The team of researchers from Jean-Loup and Igor in Russia decided to recover this data set from the files for analysis. These unique of all the geocorona from SOHO views are now shedding new light on Earth’s atmosphere.

    “It is often possible to take advantage of archived data many years and do new science with them -constata Bernhard Fleck, SOHO Project Scientist of ESA-. This finding underscores the value of some data collected over 20 years and the outstanding performance of SOHO “.

    More information:
    The article ” SWAN / SOHO Lyman-alpha mapping: the Hydrogen geocorona extends well beyond the Moon .” I Baliukin et al, is accepted for publication in Journal of Geophysical Research: Space Physics.

    See the full article here .


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    Please help promote STEM in your local schools.

    Stem Education Coalition

    The European Space Agency (ESA), established in 1975, is an intergovernmental organization dedicated to the exploration of space, currently with 19 member states. Headquartered in Paris, ESA has a staff of more than 2,000. ESA’s space flight program includes human spaceflight, mainly through the participation in the International Space Station program, the launch and operations of unmanned exploration missions to other planets and the Moon, Earth observation, science, telecommunication as well as maintaining a major spaceport, the Guiana Space Centre at Kourou, French Guiana, and designing launch vehicles. ESA science missions are based at ESTEC in Noordwijk, Netherlands, Earth Observation missions at ESRIN in Frascati, Italy, ESA Mission Control (ESOC) is in Darmstadt, Germany, the European Astronaut Centre (EAC) that trains astronauts for future missions is situated in Cologne, Germany, and the European Space Astronomy Centre is located in Villanueva de la Cañada, Spain.

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  • richardmitnick 10:43 am on February 20, 2019 Permalink | Reply
    Tags: "Solar Tadpole-Like Jets Seen With NASA’S IRIS Add New Clue to Age-Old Mystery", , , , , , , , Solar research   

    From NASA Goddard Space Flight Center: “Solar Tadpole-Like Jets Seen With NASA’S IRIS Add New Clue to Age-Old Mystery” 

    NASA Goddard Banner
    From NASA Goddard Space Flight Center

    Feb. 19, 2019
    Mara Johnson-Groh
    mara.johnson-groh@nasa.gov
    NASA’s Goddard Space Flight Center, Greenbelt, Md.

    NASA IRIS spacecraft

    Scientists have discovered tadpole-shaped jets coming out of regions with intense magnetic fields on the Sun. Unlike those living on Earth, these “tadpoles” — formally called pseudo-shocks — are made entirely of plasma, the electrically conducting material made of charged particles that account for an estimated 99 percent of the observable universe. The discovery adds a new clue to one of the longest-standing mysteries in astrophysics.

    1
    Anmated images from IRIS show the tadpole-shaped jets containing pseudo-shocks streaking out from the Sun.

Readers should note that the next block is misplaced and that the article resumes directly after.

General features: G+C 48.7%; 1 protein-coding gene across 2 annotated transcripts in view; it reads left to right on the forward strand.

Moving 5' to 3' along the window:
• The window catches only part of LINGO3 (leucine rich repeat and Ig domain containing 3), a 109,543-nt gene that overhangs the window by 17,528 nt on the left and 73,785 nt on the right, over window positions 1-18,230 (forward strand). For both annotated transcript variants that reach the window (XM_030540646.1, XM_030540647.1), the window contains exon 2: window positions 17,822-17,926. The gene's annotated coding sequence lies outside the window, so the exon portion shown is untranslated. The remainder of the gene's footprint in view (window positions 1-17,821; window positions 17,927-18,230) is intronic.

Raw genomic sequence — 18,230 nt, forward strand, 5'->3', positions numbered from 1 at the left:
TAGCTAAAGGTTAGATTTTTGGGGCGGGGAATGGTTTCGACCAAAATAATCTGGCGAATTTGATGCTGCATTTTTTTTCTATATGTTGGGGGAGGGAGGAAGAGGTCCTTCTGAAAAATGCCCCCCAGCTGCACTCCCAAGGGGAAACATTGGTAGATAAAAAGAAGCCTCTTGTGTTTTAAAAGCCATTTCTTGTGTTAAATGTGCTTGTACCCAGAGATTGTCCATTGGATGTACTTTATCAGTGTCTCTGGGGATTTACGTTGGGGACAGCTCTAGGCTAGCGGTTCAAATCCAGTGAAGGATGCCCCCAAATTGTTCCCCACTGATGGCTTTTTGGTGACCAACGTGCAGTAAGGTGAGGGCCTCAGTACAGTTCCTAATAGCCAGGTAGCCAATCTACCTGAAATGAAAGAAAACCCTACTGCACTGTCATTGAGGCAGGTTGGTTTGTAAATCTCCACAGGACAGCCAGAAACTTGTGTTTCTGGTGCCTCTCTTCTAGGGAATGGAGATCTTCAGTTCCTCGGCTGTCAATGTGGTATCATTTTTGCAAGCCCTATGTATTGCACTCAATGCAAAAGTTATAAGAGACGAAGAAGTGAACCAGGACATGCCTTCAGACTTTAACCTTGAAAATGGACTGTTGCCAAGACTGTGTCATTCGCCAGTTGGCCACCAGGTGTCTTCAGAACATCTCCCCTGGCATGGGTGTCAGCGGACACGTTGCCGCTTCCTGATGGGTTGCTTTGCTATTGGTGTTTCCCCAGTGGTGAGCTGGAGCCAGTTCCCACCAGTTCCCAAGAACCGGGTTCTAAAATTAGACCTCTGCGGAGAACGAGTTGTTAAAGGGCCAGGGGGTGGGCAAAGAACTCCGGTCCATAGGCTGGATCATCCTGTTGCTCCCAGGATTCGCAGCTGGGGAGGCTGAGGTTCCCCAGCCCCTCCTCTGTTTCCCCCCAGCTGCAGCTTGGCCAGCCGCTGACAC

Credits: Abhishek Srivastava IIT (BHU)/Joy Ng, NASA’s Goddard Space Flight Center

    For 150 years scientists have been trying to figure out why the wispy upper atmosphere of the Sun — the corona — is over 200 times hotter than the solar surface. This region, which extends millions of miles, somehow becomes superheated and continually releases highly charged particles, which race across the solar system at supersonic speeds.

    When those particles encounter Earth, they have the potential to harm satellites and astronauts, disrupt telecommunications, and even interfere with power grids during particularly strong events. Understanding how the corona gets so hot can ultimately help us understand the fundamental physics behind what drives these disruptions.

    In recent years, scientists have largely debated two possible explanations for coronal heating: nanoflares and electromagnetic waves. The nanoflare theory proposes bomb-like explosions, which release energy into the solar atmosphere. Siblings to the larger solar flares, they are expected to occur when magnetic field lines explosively reconnect, releasing a surge of hot, charged particles. An alternative theory suggests a type of electromagnetic wave called Alfvén waves might push charged particles into the atmosphere like an ocean wave pushing a surfer. Scientists now think the corona may be heated by a combination of phenomenon like these, instead of a single one alone.

    The new discovery of pseudo-shocks adds another player to that debate. Particularly, it may contribute heat to the corona during specific times, namely when the Sun is active, such as during solar maximums — the most active part of the Sun’s 11-year cycle marked by an increase in sunspots, solar flares and coronal mass ejections.

    The discovery of the solar tadpoles was somewhat fortuitous. When recently analyzing data from NASA’s Interface Region Imaging Spectrograph, or IRIS, scientists noticed unique elongated jets emerging from sunspots ­— cool, magnetically-active regions on the Sun’s surface — and rising 3,000 miles up into the inner corona. The jets, with bulky heads and rarefied tails, looked to the scientists like tadpoles swimming up through the Sun’s layers.

    “We were looking for waves and plasma ejecta, but instead, we noticed these dynamical pseudo-shocks, like disconnected plasma jets, that are not like real shocks but highly energetic to fulfill Sun’s radiative losses,” said Abhishek Srivastava, scientist at the Indian Institute of Technology (BHU) in Varanasi, India, and lead author on the new paper in Nature Astronomy.